There is a place for using grounding techniques to cope and this is valuable. There is great worth in learning to be able to stay present for others here and now. Probably a value to staying present in the moment for ourselves. Yet I wish there were more than grounding techniques because there’s always next time the voices come. Their apparent power stays the same.

Perhaps I’ll look to see if there are any books that explore voices and how to cope. I’ve pretty much been told that the voices won’t go away but if I keep taking my medication, I won’t lose my grip on understanding they aren’t real. I feel I need to find more than that.

I would be very interested to hear about experiences of voices that anyone would like to share.

Ginny xxx

Update long overdue!

It is a really hectic, up and down time at the moment and I’m much overdue posting. It has been hard to gather my words. I don’t make a habit of 2am posts – certainly not the best time of day for coherent writing – but I did not get to finish this earlier and it felt important to write before a big change coming up for me in the morning.

Belatedly, wishing you good things this New Year. I think I can just about say this since it’s still January! I’m praying that positive times and opportunities come for you and God’s blessings are shown to you to encourage you each day.

January is always a strange time, cold and empty in a way, after Christmas. Right now, so much seems unsettled, in the world, for my loved ones and in my personal life. I’ve written that before not long ago and of course it has not magically changed with the new year; if anything it seems all the more apparent. I’m trying to give generously of time and resources and friendship, for example to friends in need, and that’s how we encounter Christ in every day. But I’m feeling twisted apart inside because I come up against my limitations, what I cannot give and cannot resolve.  The family in my block, both of the partners seriously ill, whose Benefits have been suspended unresolved for weeks so they have no food, heating or electricity. My friend who has already suffered terribly and now faces more surgical procedures, my friend who has been homeless for almost a year and whose life may be in danger… to the thousands on thousands of people seeking asylum, the fear taking hold giving weight to insular policies that seem to offer protection but perhaps already spiral out of control. (The Mexico border “wall” seems to me to teetering somewhere between bizarre Divergent- trilogy-esque images and more than echoes of the Cold War era eastern block policies.)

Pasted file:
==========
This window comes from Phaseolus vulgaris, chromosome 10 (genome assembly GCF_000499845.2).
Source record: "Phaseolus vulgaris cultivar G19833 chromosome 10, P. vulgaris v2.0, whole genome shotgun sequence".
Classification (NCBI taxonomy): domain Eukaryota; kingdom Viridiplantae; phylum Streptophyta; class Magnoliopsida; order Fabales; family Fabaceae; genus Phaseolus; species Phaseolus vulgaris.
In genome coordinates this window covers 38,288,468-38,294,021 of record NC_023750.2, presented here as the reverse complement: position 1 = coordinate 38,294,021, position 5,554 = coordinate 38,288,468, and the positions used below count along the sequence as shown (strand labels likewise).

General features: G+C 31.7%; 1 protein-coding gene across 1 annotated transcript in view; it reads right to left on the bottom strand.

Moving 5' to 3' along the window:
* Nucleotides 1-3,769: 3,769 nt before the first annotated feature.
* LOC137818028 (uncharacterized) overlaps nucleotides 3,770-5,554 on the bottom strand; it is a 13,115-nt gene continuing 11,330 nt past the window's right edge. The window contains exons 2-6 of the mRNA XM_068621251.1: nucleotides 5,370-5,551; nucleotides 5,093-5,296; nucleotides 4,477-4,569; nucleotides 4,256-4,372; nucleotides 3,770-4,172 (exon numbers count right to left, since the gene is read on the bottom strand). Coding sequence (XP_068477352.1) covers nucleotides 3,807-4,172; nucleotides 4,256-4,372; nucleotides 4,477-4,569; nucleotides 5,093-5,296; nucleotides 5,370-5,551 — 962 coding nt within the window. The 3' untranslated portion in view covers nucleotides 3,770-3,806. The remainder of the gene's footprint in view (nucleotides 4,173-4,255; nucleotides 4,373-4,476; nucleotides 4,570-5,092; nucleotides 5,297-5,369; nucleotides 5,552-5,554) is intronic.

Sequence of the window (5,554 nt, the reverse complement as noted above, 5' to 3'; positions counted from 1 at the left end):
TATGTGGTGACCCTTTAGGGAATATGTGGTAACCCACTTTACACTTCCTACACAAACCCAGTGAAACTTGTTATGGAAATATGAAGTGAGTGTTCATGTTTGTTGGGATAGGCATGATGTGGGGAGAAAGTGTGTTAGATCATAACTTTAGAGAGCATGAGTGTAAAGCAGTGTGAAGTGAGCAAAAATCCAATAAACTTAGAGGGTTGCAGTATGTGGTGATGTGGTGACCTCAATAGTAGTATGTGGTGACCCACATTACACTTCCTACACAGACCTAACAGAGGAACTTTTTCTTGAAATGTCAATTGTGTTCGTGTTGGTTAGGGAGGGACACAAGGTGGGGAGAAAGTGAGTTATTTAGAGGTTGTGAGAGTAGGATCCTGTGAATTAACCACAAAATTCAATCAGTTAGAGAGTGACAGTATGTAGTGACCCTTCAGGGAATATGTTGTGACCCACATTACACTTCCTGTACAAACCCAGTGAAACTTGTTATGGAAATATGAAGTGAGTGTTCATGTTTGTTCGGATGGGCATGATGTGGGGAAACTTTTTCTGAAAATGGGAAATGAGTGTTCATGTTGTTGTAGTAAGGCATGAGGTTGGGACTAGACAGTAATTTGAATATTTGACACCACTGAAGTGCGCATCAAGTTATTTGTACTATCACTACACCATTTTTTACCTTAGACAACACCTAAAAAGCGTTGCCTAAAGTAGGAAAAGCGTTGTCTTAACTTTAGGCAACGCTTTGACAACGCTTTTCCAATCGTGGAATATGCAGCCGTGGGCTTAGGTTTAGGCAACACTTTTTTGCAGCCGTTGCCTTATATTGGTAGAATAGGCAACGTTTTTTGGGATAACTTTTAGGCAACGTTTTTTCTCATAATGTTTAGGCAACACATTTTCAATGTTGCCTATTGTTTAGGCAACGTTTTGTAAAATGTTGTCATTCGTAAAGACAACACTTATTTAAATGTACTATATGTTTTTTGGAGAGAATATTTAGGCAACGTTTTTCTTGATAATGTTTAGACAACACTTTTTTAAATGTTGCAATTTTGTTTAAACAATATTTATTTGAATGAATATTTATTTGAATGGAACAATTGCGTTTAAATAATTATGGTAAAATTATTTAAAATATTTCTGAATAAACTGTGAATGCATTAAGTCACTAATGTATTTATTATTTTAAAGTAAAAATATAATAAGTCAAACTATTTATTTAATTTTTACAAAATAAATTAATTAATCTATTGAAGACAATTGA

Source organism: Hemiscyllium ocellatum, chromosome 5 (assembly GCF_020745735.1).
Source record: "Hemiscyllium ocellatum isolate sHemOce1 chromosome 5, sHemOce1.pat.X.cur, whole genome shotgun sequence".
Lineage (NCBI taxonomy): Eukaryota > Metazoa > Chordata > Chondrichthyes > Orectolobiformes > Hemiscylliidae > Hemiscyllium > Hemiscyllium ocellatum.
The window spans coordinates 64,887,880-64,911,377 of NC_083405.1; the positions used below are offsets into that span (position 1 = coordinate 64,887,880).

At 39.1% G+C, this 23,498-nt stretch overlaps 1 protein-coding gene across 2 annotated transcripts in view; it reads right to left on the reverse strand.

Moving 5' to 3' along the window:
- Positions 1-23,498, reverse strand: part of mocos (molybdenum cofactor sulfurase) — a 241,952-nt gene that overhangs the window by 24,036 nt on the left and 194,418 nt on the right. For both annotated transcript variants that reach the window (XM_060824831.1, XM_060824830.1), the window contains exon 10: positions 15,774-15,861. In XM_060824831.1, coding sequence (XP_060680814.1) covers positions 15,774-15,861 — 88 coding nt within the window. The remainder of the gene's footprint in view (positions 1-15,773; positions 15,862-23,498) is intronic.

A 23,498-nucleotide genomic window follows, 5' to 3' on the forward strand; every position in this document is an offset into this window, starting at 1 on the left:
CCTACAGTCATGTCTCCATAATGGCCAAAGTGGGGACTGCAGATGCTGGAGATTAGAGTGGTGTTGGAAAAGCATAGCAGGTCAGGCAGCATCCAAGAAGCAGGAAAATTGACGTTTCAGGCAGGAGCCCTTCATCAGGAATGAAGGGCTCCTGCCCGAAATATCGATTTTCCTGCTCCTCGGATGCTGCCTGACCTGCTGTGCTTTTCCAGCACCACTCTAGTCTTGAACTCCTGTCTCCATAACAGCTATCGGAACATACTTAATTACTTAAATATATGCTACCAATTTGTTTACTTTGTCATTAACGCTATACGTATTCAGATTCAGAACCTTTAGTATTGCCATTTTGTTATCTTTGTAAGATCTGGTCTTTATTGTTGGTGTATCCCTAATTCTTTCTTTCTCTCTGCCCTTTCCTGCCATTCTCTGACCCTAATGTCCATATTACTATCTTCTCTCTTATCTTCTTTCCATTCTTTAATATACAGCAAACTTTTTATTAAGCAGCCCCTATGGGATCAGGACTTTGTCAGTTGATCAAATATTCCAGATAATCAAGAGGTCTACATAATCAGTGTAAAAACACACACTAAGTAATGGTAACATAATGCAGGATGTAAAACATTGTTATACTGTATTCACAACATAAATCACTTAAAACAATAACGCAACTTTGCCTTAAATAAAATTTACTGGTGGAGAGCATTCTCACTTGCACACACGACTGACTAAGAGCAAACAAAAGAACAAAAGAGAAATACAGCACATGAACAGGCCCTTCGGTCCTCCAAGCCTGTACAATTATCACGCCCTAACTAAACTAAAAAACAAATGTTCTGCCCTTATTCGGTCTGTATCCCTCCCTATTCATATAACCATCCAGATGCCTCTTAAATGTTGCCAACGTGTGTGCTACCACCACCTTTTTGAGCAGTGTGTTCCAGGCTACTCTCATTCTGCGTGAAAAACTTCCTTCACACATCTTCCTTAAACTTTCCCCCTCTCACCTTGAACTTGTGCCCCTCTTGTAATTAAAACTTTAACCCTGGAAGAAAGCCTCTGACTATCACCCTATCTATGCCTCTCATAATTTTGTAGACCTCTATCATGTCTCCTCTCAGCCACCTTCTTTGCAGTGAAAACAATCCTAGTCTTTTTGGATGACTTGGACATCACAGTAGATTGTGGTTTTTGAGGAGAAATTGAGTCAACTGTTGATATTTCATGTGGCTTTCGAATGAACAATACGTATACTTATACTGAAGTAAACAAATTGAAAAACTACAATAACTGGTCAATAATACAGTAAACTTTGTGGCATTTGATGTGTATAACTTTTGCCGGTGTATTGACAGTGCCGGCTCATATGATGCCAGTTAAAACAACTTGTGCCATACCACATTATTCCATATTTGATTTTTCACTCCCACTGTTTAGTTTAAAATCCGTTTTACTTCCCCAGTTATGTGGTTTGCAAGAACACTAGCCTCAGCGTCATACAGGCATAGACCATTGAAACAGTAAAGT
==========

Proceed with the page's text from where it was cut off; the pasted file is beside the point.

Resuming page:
I steer away from political issues in this blog but I think this turmoil hits ever closer to home. We hope that in times of hardship we come together and hold onto what matters most but I’m starting to think a certain level of hardship and fear brings only divisions. Then again, in my faith I believe somehow this must not be true because Jesus became Man to suffer and experience everything we suffer and go through. And He is all Love. Love came here, into the darkness and despair. Nothing changes Jesus. The despair and dark and hurt didn’t change Him, didn’t change love. So Love is here, Love suffers and struggles, but isn’t extinguished, so even in the hardest times, it’s love that remains – not division and conflict . I mustn’t lose sight of that.

This post has diverged somewhat from the update I originally planned. Probably to do with the fact that it’s 2am. I’m going to try to get back on track.

Since Christmas, I feel I have not been able to catch up at all. Usually, I have a big clear out, going through cupboards and drawers and so on and decluttering. I haven’t managed this at all. I’m frustrated with myself that I can’t keep on top of the housework at all. My emotions are bubbling over and have been for some time and I feel I have no resilience to cope with straightforward things. Saying that, maybe a lot is happening at the moment. I’m about to be discharged from the personality disorders community service I’ve had therapy in for the past 2 years. I’ve been trying to find support and things I can get in place for after my discharge. This has not been easy and actually it has been quite distressing because I have been promised a lot of treatment I haven’t had and I’m left with major mental health issues unadressed. On the positive side, I have made contact with a peer support worker and Recovery Coach who are going to help me short term and I think this will be really valuable. I have also signed up for some courses at a Recovery College, which I’ll post about (and explain) next week.